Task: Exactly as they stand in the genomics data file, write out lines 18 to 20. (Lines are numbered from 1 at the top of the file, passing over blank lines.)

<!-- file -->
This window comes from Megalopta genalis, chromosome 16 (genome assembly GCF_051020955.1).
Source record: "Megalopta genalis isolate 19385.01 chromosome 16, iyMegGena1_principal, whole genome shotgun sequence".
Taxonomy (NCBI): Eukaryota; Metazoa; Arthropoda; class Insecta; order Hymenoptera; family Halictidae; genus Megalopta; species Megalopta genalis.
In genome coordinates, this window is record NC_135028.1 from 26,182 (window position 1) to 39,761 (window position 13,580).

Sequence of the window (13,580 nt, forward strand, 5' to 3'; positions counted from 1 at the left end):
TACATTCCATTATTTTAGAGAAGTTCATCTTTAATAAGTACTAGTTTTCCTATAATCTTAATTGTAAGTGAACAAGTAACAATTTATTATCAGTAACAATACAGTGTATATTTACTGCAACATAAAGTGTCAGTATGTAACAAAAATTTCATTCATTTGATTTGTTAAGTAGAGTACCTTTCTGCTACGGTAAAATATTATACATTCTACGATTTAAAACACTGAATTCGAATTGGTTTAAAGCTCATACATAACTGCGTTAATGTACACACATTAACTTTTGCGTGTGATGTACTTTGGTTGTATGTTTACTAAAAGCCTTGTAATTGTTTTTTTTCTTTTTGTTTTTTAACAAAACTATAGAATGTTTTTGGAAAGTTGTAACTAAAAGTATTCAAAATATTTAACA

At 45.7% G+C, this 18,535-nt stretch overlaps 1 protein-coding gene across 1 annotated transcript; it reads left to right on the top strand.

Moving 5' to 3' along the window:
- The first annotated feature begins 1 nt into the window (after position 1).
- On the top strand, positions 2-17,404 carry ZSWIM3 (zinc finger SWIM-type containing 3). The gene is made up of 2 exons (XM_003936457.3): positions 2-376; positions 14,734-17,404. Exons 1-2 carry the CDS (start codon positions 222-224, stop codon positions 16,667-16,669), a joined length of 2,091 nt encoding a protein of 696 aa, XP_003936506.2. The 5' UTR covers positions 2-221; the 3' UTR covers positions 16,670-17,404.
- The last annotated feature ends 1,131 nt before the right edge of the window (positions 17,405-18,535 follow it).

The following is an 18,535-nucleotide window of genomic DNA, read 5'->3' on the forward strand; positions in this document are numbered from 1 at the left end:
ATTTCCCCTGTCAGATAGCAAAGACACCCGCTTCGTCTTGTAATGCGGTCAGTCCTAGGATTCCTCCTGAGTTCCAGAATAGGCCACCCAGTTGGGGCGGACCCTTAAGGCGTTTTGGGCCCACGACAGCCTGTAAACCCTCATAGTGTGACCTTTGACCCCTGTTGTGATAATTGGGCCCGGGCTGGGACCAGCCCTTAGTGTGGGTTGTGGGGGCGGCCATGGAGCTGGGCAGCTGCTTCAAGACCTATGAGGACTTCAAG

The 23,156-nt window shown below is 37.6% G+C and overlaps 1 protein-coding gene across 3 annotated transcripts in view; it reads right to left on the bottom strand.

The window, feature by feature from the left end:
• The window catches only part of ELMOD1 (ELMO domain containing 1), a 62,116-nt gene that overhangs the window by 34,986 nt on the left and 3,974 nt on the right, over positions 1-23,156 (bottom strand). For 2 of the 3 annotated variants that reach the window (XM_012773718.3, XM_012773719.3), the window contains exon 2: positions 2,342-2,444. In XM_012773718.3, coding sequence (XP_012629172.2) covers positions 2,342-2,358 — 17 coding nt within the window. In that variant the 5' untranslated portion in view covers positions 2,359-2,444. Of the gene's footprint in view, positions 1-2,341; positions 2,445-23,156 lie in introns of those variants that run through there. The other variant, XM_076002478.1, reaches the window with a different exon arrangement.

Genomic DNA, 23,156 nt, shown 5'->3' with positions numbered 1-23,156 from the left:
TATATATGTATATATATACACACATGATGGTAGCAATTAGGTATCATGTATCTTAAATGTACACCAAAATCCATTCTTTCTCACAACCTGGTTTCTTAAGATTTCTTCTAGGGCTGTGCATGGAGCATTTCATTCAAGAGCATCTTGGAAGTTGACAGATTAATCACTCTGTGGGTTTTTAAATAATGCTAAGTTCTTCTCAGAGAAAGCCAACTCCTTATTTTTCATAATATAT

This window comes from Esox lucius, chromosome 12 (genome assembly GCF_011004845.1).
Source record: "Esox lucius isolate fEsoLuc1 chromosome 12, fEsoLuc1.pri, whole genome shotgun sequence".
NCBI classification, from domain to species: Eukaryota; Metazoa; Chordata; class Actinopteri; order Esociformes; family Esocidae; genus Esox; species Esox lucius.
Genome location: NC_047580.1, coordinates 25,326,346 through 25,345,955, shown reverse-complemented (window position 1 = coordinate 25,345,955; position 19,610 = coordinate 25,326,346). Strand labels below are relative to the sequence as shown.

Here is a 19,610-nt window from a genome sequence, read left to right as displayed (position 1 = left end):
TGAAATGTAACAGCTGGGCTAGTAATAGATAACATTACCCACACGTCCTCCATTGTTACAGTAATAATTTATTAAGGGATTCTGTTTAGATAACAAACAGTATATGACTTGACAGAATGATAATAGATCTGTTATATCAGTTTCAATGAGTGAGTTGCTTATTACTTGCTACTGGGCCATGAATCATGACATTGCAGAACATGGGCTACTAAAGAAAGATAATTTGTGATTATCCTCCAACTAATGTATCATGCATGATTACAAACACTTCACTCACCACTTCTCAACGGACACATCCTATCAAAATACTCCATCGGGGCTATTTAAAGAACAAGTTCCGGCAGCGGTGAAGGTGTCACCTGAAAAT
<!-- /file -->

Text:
TATATATGTATATATATACACACATGATGGTAGCAATTAGGTATCATGTATCTTAAATGTACACCAAAATCCATTCTTTCTCACAACCTGGTTTCTTAAGATTTCTTCTAGGGCTGTGCATGGAGCATTTCATTCAAGAGCATCTTGGAAGTTGACAGATTAATCACTCTGTGGGTTTTTAAATAATGCTAAGTTCTTCTCAGAGAAAGCCAACTCCTTATTTTTCATAATATAT

This window comes from Esox lucius, chromosome 12 (genome assembly GCF_011004845.1).
Source record: "Esox lucius isolate fEsoLuc1 chromosome 12, fEsoLuc1.pri, whole genome shotgun sequence".